"Remember the Raisin"

Battle of Frenchtown, January 18-22, 1813
This is a painting of Native Americans at the River Raisin Battle

The Battle of River Raisin occurred over the course of several days in the middle of January 1813 near Frenchtown, Michigan Territory. Now known as Monroe, the flat, lush farmland lay on the western end of Lake Erie, bordering British held Upper Canada, about 40 miles south of Fort Detroit. Originally home to the Potawatomi people it became a key trade route for French fur trappers in the middle part of the eighteenth century. 

The Michigan Territory became a focal point shortly after war broke out between the young United States and Great Britian in June, 1812. U.S. forces set their eyes on the capture of Upper Canada. The war effort received a major blow when Brig. Gen. Isaac Hull surrendered the Northwestern Army and Fort Detroit to Brig. Gen. Isaac Brock on August 16. 

The following month, President James Madison appointed former governor of the Indiana Territory and current brigadier general in the Kentucky militia, William Henry Harrison the new commander in the Old Northwest. Madison charged Harrison with rebuilding the American army in that theatre and the recpature of Fort Detroit. Despite the onset of winter, Harrison began his campaign and ordered a column under Brig. Gen. James Winchester to the Maumee Rapids.

Harrison strictly forbade Winchester from advancing beyond the Rapids, however, with reports of a British presence at Frenchtown, Winchester ordered Lt. Col. William Lewis with the 17th U.S. Infantry and elements of the 19th U.S. Infantry north. Lewis arrived on the afternoon of January 18, 1813 and quickly drove the British force from the village. News of the fight prompted Winchester to move north and join Lewis. In addition to the 17th U.S. Winchester mustered a little over 900 men in the form of 1st Kentucky Volunteer Regiment, 1st Kentucky Rifle Regiment, 5th Kentucky Volunteer Regiment. The day after Lewis occupied Frenchtown, British Col. Henry Procter mobilized a force to move against Winchester. Procter's command consisted of British Regulars supported by Canadian militia and warriors from some seventeen tribes led by the war chief Roundhead. His command numbered nearly 1,400.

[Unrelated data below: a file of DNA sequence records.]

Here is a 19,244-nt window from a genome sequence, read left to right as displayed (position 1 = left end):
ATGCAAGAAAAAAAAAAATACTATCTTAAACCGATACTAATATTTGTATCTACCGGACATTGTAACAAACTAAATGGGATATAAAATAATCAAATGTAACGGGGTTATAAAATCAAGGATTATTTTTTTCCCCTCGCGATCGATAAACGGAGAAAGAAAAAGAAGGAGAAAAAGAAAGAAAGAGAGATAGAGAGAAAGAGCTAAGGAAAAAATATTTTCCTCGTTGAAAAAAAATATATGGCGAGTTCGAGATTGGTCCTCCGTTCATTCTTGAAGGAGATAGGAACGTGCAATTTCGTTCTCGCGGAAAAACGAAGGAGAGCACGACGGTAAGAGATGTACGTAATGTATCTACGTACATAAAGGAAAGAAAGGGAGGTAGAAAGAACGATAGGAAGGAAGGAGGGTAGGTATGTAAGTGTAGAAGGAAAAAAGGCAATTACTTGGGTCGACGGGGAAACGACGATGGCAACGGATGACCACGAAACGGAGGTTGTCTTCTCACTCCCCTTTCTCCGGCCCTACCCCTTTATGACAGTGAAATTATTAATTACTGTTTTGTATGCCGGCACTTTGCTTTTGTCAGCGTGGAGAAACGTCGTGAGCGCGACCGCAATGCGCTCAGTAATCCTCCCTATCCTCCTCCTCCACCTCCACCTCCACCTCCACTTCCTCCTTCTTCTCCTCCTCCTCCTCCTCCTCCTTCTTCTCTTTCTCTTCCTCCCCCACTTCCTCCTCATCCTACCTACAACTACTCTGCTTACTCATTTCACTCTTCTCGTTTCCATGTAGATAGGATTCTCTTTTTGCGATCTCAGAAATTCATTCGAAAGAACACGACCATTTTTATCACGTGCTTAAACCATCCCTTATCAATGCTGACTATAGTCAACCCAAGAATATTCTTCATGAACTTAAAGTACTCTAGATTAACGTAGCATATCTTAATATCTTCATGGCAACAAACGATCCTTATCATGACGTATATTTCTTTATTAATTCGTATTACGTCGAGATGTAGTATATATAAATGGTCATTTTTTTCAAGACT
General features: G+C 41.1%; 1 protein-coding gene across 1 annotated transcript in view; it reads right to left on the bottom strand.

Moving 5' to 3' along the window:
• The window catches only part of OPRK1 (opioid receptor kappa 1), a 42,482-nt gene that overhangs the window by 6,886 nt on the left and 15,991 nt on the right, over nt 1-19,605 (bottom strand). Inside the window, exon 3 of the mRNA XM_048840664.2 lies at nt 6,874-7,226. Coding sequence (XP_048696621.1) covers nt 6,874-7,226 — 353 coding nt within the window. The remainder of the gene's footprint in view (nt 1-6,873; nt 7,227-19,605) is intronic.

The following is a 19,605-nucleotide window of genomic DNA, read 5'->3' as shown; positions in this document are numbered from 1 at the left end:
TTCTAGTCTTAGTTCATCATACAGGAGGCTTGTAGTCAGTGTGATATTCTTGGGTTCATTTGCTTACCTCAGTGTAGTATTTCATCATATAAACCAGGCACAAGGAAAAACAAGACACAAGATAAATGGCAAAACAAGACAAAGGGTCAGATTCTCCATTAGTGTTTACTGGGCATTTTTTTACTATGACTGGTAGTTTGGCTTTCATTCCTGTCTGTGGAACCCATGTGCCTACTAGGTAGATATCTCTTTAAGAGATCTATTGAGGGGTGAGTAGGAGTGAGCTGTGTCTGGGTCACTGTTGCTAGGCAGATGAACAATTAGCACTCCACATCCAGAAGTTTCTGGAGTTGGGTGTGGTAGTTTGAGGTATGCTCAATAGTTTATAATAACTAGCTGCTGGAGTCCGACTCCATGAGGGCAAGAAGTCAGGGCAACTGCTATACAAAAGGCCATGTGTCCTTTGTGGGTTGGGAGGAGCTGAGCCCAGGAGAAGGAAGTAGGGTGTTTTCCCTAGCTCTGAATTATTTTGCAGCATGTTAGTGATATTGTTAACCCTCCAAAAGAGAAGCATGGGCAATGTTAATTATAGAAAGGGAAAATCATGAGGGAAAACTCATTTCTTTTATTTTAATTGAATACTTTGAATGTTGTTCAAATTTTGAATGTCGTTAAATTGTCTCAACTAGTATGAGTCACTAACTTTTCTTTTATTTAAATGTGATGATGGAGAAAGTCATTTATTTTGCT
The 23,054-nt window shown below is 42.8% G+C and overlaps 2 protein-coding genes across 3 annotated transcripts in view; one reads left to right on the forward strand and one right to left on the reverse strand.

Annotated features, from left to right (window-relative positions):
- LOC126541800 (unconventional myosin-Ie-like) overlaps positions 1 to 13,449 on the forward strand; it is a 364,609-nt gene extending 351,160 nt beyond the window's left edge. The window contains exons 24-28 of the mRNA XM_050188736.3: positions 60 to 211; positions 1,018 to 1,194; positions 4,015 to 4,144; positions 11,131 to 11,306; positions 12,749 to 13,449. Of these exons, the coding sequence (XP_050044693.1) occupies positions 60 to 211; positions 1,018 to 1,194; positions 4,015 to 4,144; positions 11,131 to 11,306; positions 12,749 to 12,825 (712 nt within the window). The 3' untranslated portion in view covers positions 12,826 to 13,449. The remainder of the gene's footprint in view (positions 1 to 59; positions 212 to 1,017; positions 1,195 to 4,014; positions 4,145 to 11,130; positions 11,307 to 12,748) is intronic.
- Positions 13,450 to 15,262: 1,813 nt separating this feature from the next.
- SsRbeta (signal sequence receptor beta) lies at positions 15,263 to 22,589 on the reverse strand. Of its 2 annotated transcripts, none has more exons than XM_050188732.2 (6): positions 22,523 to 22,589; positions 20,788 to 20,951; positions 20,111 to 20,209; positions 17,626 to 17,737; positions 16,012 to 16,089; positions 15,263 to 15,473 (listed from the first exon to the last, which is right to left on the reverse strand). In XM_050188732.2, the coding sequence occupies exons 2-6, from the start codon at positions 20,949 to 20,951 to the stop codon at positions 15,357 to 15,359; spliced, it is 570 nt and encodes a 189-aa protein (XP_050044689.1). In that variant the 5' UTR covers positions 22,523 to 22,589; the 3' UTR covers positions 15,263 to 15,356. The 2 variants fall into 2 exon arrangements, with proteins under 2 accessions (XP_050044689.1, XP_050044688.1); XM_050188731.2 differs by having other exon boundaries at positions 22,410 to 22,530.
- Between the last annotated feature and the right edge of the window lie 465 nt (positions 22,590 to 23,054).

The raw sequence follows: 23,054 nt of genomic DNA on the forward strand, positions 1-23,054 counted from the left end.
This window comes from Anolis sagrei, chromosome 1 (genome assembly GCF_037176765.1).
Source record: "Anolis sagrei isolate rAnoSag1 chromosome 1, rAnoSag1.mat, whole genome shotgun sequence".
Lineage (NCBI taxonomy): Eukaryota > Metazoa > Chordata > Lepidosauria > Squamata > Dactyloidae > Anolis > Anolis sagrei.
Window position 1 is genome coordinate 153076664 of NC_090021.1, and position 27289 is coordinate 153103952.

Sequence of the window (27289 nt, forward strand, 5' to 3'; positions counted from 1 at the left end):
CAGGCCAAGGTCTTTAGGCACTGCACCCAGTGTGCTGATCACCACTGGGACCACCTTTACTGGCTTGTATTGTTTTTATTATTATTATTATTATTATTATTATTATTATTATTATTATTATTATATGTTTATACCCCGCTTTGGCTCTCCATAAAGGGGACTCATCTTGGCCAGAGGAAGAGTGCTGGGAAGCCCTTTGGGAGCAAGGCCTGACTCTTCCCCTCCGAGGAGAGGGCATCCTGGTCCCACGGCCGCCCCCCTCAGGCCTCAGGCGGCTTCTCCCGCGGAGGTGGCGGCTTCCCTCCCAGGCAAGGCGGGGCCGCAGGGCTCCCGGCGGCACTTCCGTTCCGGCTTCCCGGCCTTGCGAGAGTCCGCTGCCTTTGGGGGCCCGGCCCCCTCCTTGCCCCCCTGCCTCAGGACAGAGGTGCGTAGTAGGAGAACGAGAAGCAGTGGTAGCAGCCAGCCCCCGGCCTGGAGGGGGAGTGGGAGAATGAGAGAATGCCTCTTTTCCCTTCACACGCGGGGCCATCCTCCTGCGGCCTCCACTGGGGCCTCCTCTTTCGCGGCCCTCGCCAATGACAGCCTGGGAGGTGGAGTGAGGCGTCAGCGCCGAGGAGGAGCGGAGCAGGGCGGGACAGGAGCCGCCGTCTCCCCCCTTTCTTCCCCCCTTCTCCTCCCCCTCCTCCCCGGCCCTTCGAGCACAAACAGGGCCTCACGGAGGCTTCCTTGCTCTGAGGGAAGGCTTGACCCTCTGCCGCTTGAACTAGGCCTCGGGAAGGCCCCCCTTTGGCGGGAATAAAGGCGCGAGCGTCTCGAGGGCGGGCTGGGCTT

Before dawn on January 22, Procter's men crept toward Winchester's position. Inexplicably, the U.S. commander failed to post pickets, much to the dissatisfaction of Lewis. The British completely surprised the sleeping Americans. Rousted from their slumber and with their backs to the Raisin River, Winchester's men put up a stiff resistance. The Kentuckians stood on the left against Procter's Canadians and the native warriors while the U.S. Regulars held the right and faced the bulk of Roundhead's warriors. 

Procter's artillery soon began to take its toll and the 17th and 19th U.S. steadily fell back toward the frozen Raisin. Their retreat prompted the warriors to attack and they swarmed among the Regulars, inflicting a number of casualties. Winchester was taken prisoner in the melee and sent to Procter. Unable to break through the Kentucky line, Procter ordered Winchester to carry a flag of truce to his men and Winchester agreed. Running low on ammunition and virtually encircled, the Kentuckians surrendered. 

Procter withdrew with nearly 500 prisoners but left around 60 of the severely wounded in Frenchtown. The citizens kindly administered care and took the Americans into their homes. Warriors returned to Frenchtown the next morning. The remaining prisoners who could walk were evacuated and those that could not fell victim to the tomahawk. The cry "Remember the Raisin" was born after the battle.

Winchester's defeat marked the second loss of an American force in the Michigan Territory in a little over five months and compelled Harrison to delay his campaign until the spring. He recaptured Fort Detroit at the end of September. On October 5, Harrison caught up with and smashed Procter's force along the banks of the Thames River in Upper Canada. Shouting "Remember the Raisin", Col. Richard Johnson's Kentucky Mounted Volunteers launched an assault that broke through Procter's line and turned the tide of the engagement in the Americans favor.

Related Battles

Monroe, MI | January 18, 1813
Result: United Kingdom Victory
Estimated Casualties
United States
United Kingdom